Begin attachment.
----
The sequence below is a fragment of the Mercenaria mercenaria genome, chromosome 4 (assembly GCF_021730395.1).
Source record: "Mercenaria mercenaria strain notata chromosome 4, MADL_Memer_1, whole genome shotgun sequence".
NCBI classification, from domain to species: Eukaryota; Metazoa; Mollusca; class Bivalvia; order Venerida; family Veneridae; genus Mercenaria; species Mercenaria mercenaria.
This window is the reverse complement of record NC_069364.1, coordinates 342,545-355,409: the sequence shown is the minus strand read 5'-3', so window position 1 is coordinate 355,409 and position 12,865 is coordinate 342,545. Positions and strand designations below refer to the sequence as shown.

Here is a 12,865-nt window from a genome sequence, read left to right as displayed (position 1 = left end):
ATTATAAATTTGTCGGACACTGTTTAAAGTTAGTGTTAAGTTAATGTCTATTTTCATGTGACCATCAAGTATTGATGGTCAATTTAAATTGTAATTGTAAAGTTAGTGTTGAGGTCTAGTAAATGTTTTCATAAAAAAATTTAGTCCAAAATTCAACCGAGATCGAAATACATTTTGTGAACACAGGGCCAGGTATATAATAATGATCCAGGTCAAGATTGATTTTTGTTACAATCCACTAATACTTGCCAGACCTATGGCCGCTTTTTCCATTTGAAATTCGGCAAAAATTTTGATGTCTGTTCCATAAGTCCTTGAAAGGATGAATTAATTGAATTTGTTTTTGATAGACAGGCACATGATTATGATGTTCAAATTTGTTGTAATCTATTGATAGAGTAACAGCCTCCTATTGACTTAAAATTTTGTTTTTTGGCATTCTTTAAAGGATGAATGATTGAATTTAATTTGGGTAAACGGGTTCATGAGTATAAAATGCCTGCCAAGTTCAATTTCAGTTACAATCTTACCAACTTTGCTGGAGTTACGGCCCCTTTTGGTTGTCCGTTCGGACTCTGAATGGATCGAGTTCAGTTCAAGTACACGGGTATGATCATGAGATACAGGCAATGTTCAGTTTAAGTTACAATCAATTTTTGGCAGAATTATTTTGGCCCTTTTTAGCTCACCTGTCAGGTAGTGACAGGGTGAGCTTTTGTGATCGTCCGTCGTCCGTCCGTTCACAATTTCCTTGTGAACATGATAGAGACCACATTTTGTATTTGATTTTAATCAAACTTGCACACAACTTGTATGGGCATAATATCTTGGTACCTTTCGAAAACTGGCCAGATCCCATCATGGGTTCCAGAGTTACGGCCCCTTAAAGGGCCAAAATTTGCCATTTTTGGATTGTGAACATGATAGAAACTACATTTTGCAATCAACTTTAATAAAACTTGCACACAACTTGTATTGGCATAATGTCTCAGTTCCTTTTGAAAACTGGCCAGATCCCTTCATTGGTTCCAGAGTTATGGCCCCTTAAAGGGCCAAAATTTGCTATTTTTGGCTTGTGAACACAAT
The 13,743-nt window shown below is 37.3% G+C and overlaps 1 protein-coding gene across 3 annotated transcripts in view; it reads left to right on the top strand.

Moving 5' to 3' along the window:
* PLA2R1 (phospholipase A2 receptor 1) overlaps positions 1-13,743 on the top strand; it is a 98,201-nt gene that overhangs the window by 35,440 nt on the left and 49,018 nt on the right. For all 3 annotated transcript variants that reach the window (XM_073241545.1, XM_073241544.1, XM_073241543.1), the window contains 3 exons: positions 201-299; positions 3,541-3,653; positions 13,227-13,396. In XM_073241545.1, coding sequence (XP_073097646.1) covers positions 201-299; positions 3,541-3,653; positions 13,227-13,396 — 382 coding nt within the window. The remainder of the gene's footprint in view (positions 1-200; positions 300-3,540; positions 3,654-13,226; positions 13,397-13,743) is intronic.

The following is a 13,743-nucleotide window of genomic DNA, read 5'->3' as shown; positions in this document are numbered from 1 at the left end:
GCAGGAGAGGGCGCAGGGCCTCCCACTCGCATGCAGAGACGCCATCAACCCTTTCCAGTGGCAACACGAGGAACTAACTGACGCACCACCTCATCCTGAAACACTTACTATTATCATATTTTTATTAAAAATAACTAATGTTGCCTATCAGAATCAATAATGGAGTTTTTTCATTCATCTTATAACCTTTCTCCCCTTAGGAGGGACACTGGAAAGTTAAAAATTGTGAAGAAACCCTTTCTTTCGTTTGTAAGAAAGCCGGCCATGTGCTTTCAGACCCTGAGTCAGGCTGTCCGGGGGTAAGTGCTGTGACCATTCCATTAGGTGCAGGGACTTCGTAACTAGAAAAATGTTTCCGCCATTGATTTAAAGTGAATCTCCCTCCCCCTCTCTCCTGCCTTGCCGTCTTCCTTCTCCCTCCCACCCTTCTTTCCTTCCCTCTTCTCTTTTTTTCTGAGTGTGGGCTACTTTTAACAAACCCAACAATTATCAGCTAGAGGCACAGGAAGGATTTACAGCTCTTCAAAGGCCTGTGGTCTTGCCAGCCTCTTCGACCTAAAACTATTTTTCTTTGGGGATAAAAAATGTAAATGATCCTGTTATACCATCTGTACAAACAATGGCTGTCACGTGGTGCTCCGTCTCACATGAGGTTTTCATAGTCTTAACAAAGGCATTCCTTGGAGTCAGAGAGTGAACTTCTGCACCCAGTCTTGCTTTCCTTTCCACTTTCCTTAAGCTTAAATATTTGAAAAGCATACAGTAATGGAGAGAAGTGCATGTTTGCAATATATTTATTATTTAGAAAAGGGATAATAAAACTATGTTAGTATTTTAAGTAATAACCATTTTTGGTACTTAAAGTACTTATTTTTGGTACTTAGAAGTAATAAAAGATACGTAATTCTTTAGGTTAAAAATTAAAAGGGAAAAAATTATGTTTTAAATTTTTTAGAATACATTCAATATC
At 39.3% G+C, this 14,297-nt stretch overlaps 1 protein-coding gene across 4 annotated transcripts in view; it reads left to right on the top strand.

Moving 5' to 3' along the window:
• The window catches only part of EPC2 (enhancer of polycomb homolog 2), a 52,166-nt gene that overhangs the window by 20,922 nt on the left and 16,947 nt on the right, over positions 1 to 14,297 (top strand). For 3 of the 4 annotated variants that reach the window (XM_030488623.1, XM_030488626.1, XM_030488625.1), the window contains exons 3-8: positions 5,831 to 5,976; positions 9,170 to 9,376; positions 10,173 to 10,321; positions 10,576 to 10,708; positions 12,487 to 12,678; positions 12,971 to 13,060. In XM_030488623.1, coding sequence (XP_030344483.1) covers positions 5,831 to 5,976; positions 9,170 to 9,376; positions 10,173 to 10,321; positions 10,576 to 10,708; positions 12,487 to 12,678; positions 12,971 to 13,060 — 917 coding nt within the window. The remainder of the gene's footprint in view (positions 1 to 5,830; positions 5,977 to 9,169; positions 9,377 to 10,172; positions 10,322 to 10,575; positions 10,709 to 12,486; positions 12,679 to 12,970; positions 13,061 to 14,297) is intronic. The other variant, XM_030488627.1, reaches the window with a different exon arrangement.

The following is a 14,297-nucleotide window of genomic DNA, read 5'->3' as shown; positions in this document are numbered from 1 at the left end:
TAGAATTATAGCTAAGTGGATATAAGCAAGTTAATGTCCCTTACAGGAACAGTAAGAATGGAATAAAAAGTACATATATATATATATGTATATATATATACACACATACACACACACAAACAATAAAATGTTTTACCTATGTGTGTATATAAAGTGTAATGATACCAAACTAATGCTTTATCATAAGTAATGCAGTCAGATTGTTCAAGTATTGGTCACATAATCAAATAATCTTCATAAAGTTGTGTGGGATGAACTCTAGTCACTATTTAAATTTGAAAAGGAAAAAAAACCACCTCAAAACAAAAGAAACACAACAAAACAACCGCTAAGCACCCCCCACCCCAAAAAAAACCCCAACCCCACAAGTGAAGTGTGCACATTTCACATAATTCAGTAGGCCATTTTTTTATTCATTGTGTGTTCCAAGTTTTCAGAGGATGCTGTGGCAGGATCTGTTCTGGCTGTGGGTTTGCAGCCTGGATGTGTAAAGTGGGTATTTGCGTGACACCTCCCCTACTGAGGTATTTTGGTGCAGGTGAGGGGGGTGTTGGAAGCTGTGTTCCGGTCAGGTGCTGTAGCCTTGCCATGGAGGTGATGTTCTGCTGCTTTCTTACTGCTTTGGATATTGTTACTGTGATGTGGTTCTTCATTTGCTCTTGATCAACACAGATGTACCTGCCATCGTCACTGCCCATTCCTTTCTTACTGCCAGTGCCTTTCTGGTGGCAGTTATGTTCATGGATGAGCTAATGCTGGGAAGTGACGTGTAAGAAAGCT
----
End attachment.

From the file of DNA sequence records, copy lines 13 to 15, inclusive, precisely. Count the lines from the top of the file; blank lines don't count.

Moving 5' to 3' along the window:
• The window catches only part of EPC2 (enhancer of polycomb homolog 2), a 52,166-nt gene that overhangs the window by 20,922 nt on the left and 16,947 nt on the right, over positions 1 to 14,297 (top strand). For 3 of the 4 annotated variants that reach the window (XM_030488623.1, XM_030488626.1, XM_030488625.1), the window contains exons 3-8: positions 5,831 to 5,976; positions 9,170 to 9,376; positions 10,173 to 10,321; positions 10,576 to 10,708; positions 12,487 to 12,678; positions 12,971 to 13,060. In XM_030488623.1, coding sequence (XP_030344483.1) covers positions 5,831 to 5,976; positions 9,170 to 9,376; positions 10,173 to 10,321; positions 10,576 to 10,708; positions 12,487 to 12,678; positions 12,971 to 13,060 — 917 coding nt within the window. The remainder of the gene's footprint in view (positions 1 to 5,830; positions 5,977 to 9,169; positions 9,377 to 10,172; positions 10,322 to 10,575; positions 10,709 to 12,486; positions 12,679 to 12,970; positions 13,061 to 14,297) is intronic. The other variant, XM_030488627.1, reaches the window with a different exon arrangement.

The following is a 14,297-nucleotide window of genomic DNA, read 5'->3' as shown; positions in this document are numbered from 1 at the left end: